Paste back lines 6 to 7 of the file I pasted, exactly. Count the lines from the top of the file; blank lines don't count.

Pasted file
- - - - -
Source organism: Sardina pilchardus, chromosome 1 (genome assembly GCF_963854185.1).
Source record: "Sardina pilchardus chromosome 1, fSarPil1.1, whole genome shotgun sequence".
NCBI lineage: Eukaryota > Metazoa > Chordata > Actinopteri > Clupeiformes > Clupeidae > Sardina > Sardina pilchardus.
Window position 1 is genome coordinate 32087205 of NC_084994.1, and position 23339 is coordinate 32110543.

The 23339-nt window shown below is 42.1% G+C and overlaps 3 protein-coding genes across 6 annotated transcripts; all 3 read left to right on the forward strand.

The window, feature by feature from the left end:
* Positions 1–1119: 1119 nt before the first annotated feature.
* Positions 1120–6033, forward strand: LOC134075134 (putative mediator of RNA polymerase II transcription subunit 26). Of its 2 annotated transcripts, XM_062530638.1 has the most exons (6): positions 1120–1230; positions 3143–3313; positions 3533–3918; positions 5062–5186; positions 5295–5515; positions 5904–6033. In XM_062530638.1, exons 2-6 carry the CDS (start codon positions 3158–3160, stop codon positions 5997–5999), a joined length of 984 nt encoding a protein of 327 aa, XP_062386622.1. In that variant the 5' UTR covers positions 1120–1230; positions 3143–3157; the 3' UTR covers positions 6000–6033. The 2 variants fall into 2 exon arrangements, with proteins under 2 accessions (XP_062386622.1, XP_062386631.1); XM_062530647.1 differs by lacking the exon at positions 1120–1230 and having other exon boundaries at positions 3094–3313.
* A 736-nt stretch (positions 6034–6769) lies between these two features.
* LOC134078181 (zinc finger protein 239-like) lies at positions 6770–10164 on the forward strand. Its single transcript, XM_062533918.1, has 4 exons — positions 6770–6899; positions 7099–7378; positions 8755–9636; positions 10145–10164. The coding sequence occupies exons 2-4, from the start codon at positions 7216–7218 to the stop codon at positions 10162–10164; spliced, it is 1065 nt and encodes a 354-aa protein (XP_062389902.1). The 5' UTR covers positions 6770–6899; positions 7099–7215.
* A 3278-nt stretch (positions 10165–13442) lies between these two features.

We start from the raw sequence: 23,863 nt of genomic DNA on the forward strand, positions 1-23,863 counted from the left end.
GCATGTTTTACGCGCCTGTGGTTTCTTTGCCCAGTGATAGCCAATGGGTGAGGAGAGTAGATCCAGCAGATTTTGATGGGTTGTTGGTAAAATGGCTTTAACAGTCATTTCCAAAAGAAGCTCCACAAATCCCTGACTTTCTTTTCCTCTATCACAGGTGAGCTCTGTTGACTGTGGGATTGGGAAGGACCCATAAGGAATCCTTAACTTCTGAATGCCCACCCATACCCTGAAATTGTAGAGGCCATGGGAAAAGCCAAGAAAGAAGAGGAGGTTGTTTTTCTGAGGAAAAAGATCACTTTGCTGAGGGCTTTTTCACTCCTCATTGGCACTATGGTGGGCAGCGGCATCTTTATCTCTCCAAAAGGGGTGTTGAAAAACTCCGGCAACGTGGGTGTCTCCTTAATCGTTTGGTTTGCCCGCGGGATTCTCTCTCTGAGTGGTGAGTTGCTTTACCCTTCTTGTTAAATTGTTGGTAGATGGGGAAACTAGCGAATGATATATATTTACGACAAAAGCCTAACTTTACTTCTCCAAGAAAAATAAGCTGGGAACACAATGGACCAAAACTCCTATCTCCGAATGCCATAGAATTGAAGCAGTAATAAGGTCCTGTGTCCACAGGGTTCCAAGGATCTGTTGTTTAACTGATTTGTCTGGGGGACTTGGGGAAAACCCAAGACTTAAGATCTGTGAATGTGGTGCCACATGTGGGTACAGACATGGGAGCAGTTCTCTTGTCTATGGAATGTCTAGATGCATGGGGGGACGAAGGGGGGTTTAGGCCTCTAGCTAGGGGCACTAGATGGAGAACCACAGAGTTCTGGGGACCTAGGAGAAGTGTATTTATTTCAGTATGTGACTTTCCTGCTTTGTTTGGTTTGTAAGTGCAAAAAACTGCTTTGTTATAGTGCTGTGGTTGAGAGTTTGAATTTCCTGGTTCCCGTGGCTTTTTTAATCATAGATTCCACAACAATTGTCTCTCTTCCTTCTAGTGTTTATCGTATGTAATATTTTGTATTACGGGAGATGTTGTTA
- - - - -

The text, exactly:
The window, feature by feature from the left end:
* Positions 1–1119: 1119 nt before the first annotated feature.